Should state assets be sold to cut down on $8 billion debt?

MADISON (WITI) -- Should Gov. Scott Walker be given the authority to sell state assets without competitive bids or legislative oversight? A plan before the Legislature's Budget Committee would do just that, but some Democrats are saying "not so fast."

Gov. Walker wants broad authority to be able to sell state assets to pay down Wisconsin's government debt.  His critics however, say that could be a costly idea.

"It doesn't smell right. We shouldn't be selling off state assets. We certainly shouldn't be selling them off under no bid contracts," Rep. Jon Richards (D - Milwaukee) said.

Richards says he will vote against the proposal when it comes before the Joint Finance Committee on Tuesday, May 21st.

"I have no problem with the Department of Administration looking at all state property," Assembly Speaker Robin Vos (R - Burlington) said.

Vos supports giving the Walker Administration the power to sell state property if there's legislative oversight.

"Having an outside entrepreneur look at something and say 'is there a way we can do this smarter and get it on the tax rolls, so it's paying property taxes to support schools and municipalities and counties' might be the better long-run answer for all of us," Vos said.

Richards says the state could end up paying more in the long run. For example, selling a power plant, only to have to pay the utility for heating costs at government buildings.

"That's why you have agencies in the state government that can do a cost benefit analysis, five, 10, 15 years down the road are we better off for this decision or not?" Richards said.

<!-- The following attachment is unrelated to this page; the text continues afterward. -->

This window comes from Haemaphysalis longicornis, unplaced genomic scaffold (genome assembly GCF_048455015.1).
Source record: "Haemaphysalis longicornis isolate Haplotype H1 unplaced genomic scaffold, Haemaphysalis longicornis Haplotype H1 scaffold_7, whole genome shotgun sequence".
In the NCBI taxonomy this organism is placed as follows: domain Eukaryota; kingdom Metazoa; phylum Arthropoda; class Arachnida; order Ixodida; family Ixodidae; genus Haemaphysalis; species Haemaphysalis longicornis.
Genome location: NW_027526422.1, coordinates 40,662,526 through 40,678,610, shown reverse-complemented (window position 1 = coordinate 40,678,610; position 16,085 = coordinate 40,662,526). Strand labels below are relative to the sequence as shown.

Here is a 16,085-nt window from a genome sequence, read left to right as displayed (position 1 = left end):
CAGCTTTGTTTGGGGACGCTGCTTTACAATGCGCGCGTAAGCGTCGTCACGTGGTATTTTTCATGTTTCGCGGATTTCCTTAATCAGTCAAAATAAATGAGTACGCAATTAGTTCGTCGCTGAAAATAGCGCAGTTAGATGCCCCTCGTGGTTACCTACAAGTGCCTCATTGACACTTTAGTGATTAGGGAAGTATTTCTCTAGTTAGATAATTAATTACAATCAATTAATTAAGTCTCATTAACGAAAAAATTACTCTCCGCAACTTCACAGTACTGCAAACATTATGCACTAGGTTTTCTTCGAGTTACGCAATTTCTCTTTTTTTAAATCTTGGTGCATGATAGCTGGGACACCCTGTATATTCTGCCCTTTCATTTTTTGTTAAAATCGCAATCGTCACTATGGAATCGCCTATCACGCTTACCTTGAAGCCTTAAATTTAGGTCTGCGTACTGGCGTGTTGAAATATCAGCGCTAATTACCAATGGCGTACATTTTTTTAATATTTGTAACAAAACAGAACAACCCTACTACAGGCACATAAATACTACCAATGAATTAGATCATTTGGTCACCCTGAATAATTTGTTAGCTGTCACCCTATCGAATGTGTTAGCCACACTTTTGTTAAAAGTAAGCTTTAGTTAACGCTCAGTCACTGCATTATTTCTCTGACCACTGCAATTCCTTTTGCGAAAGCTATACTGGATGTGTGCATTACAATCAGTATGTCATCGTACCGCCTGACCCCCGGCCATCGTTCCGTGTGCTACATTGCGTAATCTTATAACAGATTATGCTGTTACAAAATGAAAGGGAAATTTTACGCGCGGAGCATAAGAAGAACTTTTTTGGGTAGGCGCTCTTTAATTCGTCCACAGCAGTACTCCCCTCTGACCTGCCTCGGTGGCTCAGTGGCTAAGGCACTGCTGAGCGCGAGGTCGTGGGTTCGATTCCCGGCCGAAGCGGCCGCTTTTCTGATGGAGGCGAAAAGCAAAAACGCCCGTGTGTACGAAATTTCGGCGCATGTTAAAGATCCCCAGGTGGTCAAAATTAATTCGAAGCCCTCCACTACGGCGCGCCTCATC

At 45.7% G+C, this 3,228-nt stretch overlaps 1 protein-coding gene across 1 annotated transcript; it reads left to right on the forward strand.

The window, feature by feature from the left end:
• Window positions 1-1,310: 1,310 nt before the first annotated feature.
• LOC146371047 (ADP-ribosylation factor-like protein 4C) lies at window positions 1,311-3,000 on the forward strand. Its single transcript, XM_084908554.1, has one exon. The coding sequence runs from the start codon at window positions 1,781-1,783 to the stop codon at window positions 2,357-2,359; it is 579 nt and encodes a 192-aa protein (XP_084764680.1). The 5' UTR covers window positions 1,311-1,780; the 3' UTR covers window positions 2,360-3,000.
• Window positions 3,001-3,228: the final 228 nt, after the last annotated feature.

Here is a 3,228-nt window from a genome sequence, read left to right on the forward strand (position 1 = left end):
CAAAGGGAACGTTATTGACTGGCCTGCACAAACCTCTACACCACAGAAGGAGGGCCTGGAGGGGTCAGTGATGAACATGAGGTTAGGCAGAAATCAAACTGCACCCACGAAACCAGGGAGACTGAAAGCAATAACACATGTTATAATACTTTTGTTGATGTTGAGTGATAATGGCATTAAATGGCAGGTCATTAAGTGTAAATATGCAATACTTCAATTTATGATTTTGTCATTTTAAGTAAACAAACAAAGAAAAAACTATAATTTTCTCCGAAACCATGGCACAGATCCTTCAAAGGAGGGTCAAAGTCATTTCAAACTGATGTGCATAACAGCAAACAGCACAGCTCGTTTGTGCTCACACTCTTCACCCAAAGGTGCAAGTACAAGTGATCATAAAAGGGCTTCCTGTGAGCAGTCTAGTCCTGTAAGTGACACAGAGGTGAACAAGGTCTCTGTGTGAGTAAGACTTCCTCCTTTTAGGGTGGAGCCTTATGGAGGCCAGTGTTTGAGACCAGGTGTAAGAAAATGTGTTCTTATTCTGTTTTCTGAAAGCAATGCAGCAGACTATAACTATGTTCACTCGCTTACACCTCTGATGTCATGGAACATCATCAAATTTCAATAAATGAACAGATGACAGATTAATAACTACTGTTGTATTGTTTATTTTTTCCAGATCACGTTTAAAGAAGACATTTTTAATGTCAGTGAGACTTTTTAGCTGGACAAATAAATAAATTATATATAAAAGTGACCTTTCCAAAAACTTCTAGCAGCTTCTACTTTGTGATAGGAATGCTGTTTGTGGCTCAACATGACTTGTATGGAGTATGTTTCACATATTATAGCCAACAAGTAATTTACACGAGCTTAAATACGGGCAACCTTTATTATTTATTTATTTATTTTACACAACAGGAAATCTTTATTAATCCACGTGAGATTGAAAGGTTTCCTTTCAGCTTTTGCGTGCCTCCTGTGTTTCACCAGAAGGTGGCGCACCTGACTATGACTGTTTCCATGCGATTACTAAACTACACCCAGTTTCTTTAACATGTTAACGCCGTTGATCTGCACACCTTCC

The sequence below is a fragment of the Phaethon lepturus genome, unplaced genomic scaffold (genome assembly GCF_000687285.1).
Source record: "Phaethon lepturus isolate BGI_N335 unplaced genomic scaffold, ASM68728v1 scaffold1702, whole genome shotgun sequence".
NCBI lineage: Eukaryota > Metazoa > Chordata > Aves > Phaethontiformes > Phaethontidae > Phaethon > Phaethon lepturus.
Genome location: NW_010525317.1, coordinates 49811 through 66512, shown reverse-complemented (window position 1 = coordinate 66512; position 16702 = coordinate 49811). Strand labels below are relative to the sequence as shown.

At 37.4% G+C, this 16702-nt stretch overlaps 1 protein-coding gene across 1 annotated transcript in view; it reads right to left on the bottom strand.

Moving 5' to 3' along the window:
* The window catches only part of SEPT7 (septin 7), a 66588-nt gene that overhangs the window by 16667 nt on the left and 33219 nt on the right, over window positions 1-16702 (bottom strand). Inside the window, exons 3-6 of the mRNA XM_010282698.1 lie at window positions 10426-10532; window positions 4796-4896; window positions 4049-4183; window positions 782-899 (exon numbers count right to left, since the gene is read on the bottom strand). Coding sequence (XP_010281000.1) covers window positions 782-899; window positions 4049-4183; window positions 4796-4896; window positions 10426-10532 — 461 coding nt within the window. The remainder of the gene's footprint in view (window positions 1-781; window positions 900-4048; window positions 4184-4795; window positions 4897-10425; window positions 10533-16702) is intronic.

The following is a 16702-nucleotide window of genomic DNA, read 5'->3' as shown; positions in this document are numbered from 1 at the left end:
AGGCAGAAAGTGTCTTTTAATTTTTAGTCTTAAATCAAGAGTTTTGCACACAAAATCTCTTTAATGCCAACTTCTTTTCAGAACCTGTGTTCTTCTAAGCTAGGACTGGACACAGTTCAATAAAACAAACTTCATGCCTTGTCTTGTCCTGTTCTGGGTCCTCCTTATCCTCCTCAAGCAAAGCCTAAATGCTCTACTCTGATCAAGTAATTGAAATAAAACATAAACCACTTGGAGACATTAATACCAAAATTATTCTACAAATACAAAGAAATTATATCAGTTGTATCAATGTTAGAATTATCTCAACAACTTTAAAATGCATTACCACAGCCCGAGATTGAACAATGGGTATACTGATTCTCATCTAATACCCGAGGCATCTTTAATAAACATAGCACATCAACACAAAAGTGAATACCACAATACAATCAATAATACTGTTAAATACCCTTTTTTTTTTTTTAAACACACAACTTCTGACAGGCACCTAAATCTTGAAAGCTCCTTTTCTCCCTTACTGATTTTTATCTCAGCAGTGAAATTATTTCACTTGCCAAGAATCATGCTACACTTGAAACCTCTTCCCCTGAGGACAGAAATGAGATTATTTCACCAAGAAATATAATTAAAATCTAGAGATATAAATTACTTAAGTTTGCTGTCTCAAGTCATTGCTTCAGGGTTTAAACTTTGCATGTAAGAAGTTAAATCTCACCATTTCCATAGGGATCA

Wisconsin is about $8 billion in debt, and Gov. Walker wants the authority to sell state-owned property as a way to pay it off.

"At a time when people are so concerned about state debt that using assets that are no longer needed to pay down debt makes a lot of sense," Vos said.

Under the proposal, Gov. Walker would have the authority to negotiate with single buyers and not go through a public bidding process. That could mean power plants, highways, prisons and even university buildings could be sold.

"The way that their proposal is drafted, is that the Board of Regents or any other agency that's using the building doesn't have a say in that decision.  I don't think that's right," Richards said.

"The intent is to not do anything that would ever hurt the ability of the university to fundraise or ask private individuals to donate, but if there are assets on campus, or pieces of land that the DOT owns, or facilities that no longer work with what the state of Wisconsin is looking at, it does make sense to sell them off," Vos said.

"The Department of Administration at the state Capitol says it hasn't yet compiled a complete list of all of the properties that could be sold.